20 The word of the Lord came a second time to Haggai on the twenty-fourth day of the month, 21 “Speak to Zerubbabel, governor of Judah, saying, I am about to shake the heavens and the earth, 22 and to overthrow the throne of kingdoms. I am about to destroy the strength of the kingdoms of the nations, and overthrow the chariots and their riders. And the horses and their riders shall go down, every one by the sword of his brother. 23 On that day, declares the Lord of hosts, I will take you, O Zerubbabel my servant, the son of Shealtiel, declares the Lord, and make you like a signet ring, for I have chosen you, declares the Lord of hosts.” – Haggai 2:20-23 ESV
In these closing verses of Haggai’s prophecy, he records a somewhat enigmatic statement made by God concerning Zerubbabel. Up to this point, all that has been revealed about Zerubabbal is his role as the governor of Judah (Haggai 1:1, 14; 2:2, 21). But Haggai has repeatedly described Zerubbabel as “the son of Shealtiel” (Haggai 1:1, 12, 14; 2:2). While it was not uncommon to describe someone’s patriarchal lineage in this manner, Haggai’s repeated mention of Zerubbabel’s “father” is particularly interesting and will take on greater significance as we examine these closing verses.
Zerubbabel’s designation as the son of Shealtiel establishes him as a grandson of King Jehoiachin of Judah. Jehoiachin was a direct descendant of King David and one of the last kings to sit on the Davidic throne ruling over the southern kingdom of Judah. Jehoiachin shared David’s bloodline, but not his great-great grandfather’s love for Yahweh. The book of 2 Chronicles describes his short reign and ignoble end.
Jehoiachin was eighteen years old when he became king, and he reigned three months and ten days in Jerusalem. He did what was evil in the sight of the Lord. In the spring of the year King Nebuchadnezzar sent and brought him to Babylon, with the precious vessels of the house of the Lord, and made his brother Zedekiah king over Judah and Jerusalem. – 2 Chronicles 36:9-10 ESV
According to the book of 1 Chronicles, Jehoiachin had a number of sons. Two of them play important roles in Haggai’s narrative. One was Shealtiel and the other was Pedaiah. A close look at the following passage reveals an important clue to Zerubbabel’s identity and provides insights into the final four verses of Haggai’s prophecy.
The sons of Jehoiachin, who was taken prisoner by the Babylonians, were Shealtiel, Malkiram, Pedaiah, Shenazzar, Jekamiah, Hoshama, and Nedabiah.
The sons of Pedaiah were Zerubbabel and Shimei. – 1 Chronicles 3:17-19 NLT
Zerubbabel was actually the son of Pedaiah, the brother of Shealtiel. This would have made Zerubbabel the nephew of Shealtiel. But it would appear that there is something else going on here. In ancient days, it was important that the family name be preserved because the inheritance was passed down from father to son. In Deuteronomy 25:5-6, the Mosaic Law describes what is often referred to as levirate marriage.
“If brothers dwell together, and one of them dies and has no son, the wife of the dead man shall not be married outside the family to a stranger. Her husband’s brother shall go in to her and take her as his wife and perform the duty of a husband’s brother to her. And the first son whom she bears shall succeed to the name of his dead brother, that his name may not be blotted out of Israel.” – Deuteronomy 25:5-6 ESV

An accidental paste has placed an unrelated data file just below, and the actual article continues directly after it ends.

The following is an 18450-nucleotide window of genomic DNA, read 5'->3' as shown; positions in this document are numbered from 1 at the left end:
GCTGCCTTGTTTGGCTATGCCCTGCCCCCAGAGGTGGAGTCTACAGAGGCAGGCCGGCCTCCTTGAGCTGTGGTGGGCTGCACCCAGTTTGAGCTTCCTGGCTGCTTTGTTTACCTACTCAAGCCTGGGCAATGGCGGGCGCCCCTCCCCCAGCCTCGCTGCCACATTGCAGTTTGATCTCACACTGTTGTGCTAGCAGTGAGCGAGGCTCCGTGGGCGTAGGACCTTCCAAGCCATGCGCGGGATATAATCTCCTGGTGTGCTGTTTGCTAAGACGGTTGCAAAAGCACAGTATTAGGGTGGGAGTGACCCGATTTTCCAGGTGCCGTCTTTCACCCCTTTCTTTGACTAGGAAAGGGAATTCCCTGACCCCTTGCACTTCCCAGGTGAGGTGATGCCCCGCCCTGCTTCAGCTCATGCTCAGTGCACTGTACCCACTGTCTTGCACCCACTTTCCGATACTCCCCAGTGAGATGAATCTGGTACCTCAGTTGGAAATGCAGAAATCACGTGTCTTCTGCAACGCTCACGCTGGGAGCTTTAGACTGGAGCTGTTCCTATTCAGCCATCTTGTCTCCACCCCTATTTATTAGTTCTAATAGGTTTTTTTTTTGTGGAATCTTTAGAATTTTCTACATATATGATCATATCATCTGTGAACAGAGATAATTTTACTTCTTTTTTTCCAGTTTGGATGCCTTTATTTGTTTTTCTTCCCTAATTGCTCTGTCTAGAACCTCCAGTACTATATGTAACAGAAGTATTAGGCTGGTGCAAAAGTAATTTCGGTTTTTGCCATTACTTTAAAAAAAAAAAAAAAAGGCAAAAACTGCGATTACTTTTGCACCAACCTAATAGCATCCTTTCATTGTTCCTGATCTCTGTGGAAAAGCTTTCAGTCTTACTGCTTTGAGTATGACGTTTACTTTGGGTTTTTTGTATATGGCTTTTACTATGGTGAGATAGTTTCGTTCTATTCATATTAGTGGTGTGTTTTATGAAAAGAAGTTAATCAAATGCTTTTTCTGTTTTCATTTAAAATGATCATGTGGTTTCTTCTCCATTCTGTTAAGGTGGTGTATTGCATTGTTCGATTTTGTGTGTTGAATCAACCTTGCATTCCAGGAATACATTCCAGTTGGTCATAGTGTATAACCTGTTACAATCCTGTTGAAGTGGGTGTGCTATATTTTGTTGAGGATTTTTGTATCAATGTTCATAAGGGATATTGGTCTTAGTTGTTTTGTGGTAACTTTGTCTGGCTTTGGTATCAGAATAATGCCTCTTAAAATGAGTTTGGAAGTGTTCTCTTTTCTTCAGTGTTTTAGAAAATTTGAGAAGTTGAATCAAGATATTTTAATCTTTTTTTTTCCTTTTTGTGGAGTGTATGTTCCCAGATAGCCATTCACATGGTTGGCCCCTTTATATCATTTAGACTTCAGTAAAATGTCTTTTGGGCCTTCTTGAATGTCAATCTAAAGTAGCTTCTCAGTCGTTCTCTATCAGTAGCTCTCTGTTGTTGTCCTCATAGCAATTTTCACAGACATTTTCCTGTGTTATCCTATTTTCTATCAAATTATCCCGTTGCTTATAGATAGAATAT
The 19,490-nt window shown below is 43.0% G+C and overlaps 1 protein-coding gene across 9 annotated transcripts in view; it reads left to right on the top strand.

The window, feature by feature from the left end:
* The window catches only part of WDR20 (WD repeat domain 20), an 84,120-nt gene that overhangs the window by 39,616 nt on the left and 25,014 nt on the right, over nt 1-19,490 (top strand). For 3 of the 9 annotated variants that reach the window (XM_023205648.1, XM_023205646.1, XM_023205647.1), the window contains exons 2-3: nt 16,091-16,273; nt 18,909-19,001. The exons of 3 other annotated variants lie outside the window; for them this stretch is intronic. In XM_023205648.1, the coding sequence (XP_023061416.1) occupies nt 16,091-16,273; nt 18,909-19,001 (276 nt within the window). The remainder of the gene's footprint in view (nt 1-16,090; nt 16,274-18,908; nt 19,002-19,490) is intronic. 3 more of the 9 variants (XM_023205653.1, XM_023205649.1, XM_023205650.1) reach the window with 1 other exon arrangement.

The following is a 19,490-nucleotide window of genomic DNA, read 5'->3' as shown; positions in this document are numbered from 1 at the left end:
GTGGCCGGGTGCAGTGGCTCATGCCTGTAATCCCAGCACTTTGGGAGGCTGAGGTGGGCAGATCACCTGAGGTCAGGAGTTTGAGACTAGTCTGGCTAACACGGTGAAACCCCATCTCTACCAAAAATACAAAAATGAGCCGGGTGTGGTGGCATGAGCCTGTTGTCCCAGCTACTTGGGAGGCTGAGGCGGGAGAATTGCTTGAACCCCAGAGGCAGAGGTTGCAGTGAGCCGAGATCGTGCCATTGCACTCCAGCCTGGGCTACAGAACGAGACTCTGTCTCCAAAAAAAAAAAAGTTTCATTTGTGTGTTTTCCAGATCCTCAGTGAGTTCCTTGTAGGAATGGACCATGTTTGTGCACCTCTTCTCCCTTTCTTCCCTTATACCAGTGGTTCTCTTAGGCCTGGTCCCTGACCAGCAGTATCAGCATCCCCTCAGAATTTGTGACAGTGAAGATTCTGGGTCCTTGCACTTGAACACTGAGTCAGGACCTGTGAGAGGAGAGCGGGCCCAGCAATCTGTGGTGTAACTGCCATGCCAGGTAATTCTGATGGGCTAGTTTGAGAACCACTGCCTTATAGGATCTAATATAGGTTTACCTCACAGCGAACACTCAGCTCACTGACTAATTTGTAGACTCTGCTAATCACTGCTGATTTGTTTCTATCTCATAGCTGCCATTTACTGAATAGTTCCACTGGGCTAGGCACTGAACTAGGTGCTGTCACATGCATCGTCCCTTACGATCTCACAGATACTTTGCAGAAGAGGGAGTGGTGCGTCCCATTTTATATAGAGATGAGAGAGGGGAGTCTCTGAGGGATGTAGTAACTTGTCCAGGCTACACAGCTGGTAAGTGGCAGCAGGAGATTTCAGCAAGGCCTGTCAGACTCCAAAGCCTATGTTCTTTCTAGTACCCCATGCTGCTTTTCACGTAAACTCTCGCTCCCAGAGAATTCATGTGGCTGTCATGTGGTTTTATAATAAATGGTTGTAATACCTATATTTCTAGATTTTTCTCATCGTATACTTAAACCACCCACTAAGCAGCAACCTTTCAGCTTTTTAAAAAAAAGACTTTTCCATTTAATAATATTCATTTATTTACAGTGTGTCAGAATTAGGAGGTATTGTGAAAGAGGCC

The word levirate comes from the Latin word levir, which means “a husband’s brother.” A levirate marriage, therefore, is literally a “marriage with a brother-in-law.” According to the 1 Chronicles 3 passage, it would appear that Pedaiah, the son of Jehoiachin, died not long after his wife gave birth to Zerubbabel. Then his brother, Shealtiel adopted Zerubbabel as his own son, in order to help preserve his brother’s lineage. Or, it could be that Pedaiah died before Zerubbabel was born, and according to the law of levirate marriage, Shealtiel married his brother’s widow and she bore Zerubbabel. Either way, Zerubbabel would have been a direct descendant of King David and a rightful heir to the Davidic throne.
What makes the idea of levirate marriage a likely explanation to Zerubbabel’s heritage is the way God refers to him in these closing verses of Haggai’s book. On the very same day that God vowed to bless the people of Judah, He had Haggai deliver a very specific and highly personal message to Zerubbabel. God tells the governor of a coming day when He will “shake the heavens and the earth” and “overthrow kingdoms” (Haggai 2:21-22 ESV). On that future day, God would “destroy the strength of the kingdoms of the nations, and overthrow the chariots and their riders. And the horses and their riders shall go down, every one by the sword of his brother” (Haggai 2:22 ESV).
It is important to note that God gave this message directly to Zerubbabel and not to Joshua the high priest or the people. For some reason, God has set apart the governor and made him the sole recipient of this message of future divine judgment. What is significant is God’s repeated mention of kings and kingdoms. He promises Zerubbabel that a day is coming when He will overthrow and destroy all the kingdoms of the nations. This message is being given to a man who rules as governor over the disheveled and demoralized nation of Judah. They have no king. They can muster no army. And they are surrounded by enemies who constantly harass and threaten them. But God predicts a day when the tables will turn. And, amazingly, God informs Zerubbabel that he will have a role to play in that future reversal of fortunes takes place.
“On that day, declares the Lord of hosts, I will take you, O Zerubbabel my servant, the son of Shealtiel, declares the Lord, and make you like a signet ring, for I have chosen you, declares the Lord of hosts.” – Haggai 2:23 ESV